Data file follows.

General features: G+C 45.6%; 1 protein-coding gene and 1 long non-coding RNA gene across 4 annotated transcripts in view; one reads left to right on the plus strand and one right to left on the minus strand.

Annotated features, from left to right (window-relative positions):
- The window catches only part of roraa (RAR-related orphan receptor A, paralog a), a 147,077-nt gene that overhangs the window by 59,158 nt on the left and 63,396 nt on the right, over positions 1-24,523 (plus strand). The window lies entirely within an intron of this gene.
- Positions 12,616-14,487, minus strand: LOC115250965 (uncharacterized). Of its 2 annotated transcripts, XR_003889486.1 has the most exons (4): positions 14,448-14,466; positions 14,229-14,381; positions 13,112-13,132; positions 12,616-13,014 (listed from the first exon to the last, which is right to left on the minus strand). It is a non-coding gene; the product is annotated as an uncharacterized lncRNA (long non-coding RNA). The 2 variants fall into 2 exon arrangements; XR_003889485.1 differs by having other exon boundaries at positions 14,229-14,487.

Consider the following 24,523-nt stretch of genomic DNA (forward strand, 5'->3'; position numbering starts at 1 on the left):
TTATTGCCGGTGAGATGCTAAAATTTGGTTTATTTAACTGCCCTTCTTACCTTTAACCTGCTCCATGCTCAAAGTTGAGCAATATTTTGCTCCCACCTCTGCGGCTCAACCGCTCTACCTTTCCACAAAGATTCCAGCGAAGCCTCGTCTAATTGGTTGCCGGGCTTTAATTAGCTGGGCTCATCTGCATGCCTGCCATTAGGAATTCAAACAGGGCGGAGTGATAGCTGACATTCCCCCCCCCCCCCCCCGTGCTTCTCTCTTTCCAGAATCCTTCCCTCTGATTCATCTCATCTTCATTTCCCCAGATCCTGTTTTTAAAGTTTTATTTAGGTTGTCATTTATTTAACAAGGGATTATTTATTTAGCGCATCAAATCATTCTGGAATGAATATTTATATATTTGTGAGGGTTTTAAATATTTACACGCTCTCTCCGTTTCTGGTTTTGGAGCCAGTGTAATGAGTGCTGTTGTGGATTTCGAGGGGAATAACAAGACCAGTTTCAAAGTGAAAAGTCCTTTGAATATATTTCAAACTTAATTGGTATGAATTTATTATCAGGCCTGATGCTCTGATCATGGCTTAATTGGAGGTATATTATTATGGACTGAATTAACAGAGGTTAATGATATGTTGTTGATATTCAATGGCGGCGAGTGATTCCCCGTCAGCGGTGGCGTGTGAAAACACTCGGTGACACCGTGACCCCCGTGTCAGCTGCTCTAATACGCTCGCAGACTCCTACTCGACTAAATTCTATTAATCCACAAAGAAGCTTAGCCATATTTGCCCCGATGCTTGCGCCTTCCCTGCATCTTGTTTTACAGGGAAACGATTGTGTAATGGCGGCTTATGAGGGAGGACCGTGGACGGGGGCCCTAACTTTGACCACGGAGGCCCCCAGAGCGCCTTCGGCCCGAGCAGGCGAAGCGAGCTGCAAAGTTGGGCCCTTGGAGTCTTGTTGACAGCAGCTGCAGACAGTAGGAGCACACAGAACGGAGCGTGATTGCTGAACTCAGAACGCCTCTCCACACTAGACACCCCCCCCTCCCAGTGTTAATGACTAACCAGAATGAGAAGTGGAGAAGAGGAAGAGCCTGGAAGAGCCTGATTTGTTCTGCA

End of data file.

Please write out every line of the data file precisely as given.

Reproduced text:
General features: G+C 45.6%; 1 protein-coding gene and 1 long non-coding RNA gene across 4 annotated transcripts in view; one reads left to right on the plus strand and one right to left on the minus strand.

Annotated features, from left to right (window-relative positions):
- The window catches only part of roraa (RAR-related orphan receptor A, paralog a), a 147,077-nt gene that overhangs the window by 59,158 nt on the left and 63,396 nt on the right, over positions 1-24,523 (plus strand). The window lies entirely within an intron of this gene.
- Positions 12,616-14,487, minus strand: LOC115250965 (uncharacterized). Of its 2 annotated transcripts, XR_003889486.1 has the most exons (4): positions 14,448-14,466; positions 14,229-14,381; positions 13,112-13,132; positions 12,616-13,014 (listed from the first exon to the last, which is right to left on the minus strand). It is a non-coding gene; the product is annotated as an uncharacterized lncRNA (long non-coding RNA). The 2 variants fall into 2 exon arrangements; XR_003889485.1 differs by having other exon boundaries at positions 14,229-14,487.

Consider the following 24,523-nt stretch of genomic DNA (forward strand, 5'->3'; position numbering starts at 1 on the left):
TTATTGCCGGTGAGATGCTAAAATTTGGTTTATTTAACTGCCCTTCTTACCTTTAACCTGCTCCATGCTCAAAGTTGAGCAATATTTTGCTCCCACCTCTGCGGCTCAACCGCTCTACCTTTCCACAAAGATTCCAGCGAAGCCTCGTCTAATTGGTTGCCGGGCTTTAATTAGCTGGGCTCATCTGCATGCCTGCCATTAGGAATTCAAACAGGGCGGAGTGATAGCTGACATTCCCCCCCCCCCCCCCCGTGCTTCTCTCTTTCCAGAATCCTTCCCTCTGATTCATCTCATCTTCATTTCCCCAGATCCTGTTTTTAAAGTTTTATTTAGGTTGTCATTTATTTAACAAGGGATTATTTATTTAGCGCATCAAATCATTCTGGAATGAATATTTATATATTTGTGAGGGTTTTAAATATTTACACGCTCTCTCCGTTTCTGGTTTTGGAGCCAGTGTAATGAGTGCTGTTGTGGATTTCGAGGGGAATAACAAGACCAGTTTCAAAGTGAAAAGTCCTTTGAATATATTTCAAACTTAATTGGTATGAATTTATTATCAGGCCTGATGCTCTGATCATGGCTTAATTGGAGGTATATTATTATGGACTGAATTAACAGAGGTTAATGATATGTTGTTGATATTCAATGGCGGCGAGTGATTCCCCGTCAGCGGTGGCGTGTGAAAACACTCGGTGACACCGTGACCCCCGTGTCAGCTGCTCTAATACGCTCGCAGACTCCTACTCGACTAAATTCTATTAATCCACAAAGAAGCTTAGCCATATTTGCCCCGATGCTTGCGCCTTCCCTGCATCTTGTTTTACAGGGAAACGATTGTGTAATGGCGGCTTATGAGGGAGGACCGTGGACGGGGGCCCTAACTTTGACCACGGAGGCCCCCAGAGCGCCTTCGGCCCGAGCAGGCGAAGCGAGCTGCAAAGTTGGGCCCTTGGAGTCTTGTTGACAGCAGCTGCAGACAGTAGGAGCACACAGAACGGAGCGTGATTGCTGAACTCAGAACGCCTCTCCACACTAGACACCCCCCCCTCCCAGTGTTAATGACTAACCAGAATGAGAAGTGGAGAAGAGGAAGAGCCTGGAAGAGCCTGATTTGTTCTGCA